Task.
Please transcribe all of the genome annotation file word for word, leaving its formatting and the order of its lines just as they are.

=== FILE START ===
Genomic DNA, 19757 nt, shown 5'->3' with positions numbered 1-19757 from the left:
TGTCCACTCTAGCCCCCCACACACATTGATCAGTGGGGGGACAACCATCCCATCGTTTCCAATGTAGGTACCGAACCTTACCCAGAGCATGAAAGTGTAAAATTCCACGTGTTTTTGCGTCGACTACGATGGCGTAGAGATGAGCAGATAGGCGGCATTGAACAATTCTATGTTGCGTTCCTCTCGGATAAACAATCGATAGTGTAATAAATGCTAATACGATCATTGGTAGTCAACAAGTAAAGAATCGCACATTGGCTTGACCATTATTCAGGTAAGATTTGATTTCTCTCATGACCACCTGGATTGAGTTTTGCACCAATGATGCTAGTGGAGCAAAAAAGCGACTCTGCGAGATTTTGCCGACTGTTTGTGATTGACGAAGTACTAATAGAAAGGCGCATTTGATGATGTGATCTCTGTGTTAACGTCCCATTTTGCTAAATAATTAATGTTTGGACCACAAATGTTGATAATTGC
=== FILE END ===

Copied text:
Genomic DNA, 19757 nt, shown 5'->3' with positions numbered 1-19757 from the left:
TGTCCACTCTAGCCCCCCACACACATTGATCAGTGGGGGGACAACCATCCCATCGTTTCCAATGTAGGTACCGAACCTTACCCAGAGCATGAAAGTGTAAAATTCCACGTGTTTTTGCGTCGACTACGATGGCGTAGAGATGAGCAGATAGGCGGCATTGAACAATTCTATGTTGCGTTCCTCTCGGATAAACAATCGATAGTGTAATAAATGCTAATACGATCATTGGTAGTCAACAAGTAAAGAATCGCACATTGGCTTGACCATTATTCAGGTAAGATTTGATTTCTCTCATGACCACCTGGATTGAGTTTTGCACCAATGATGCTAGTGGAGCAAAAAAGCGACTCTGCGAGATTTTGCCGACTGTTTGTGATTGACGAAGTACTAATAGAAAGGCGCATTTGATGATGTGATCTCTGTGTTAACGTCCCATTTTGCTAAATAATTAATGTTTGGACCACAAATGTTGATAATTGC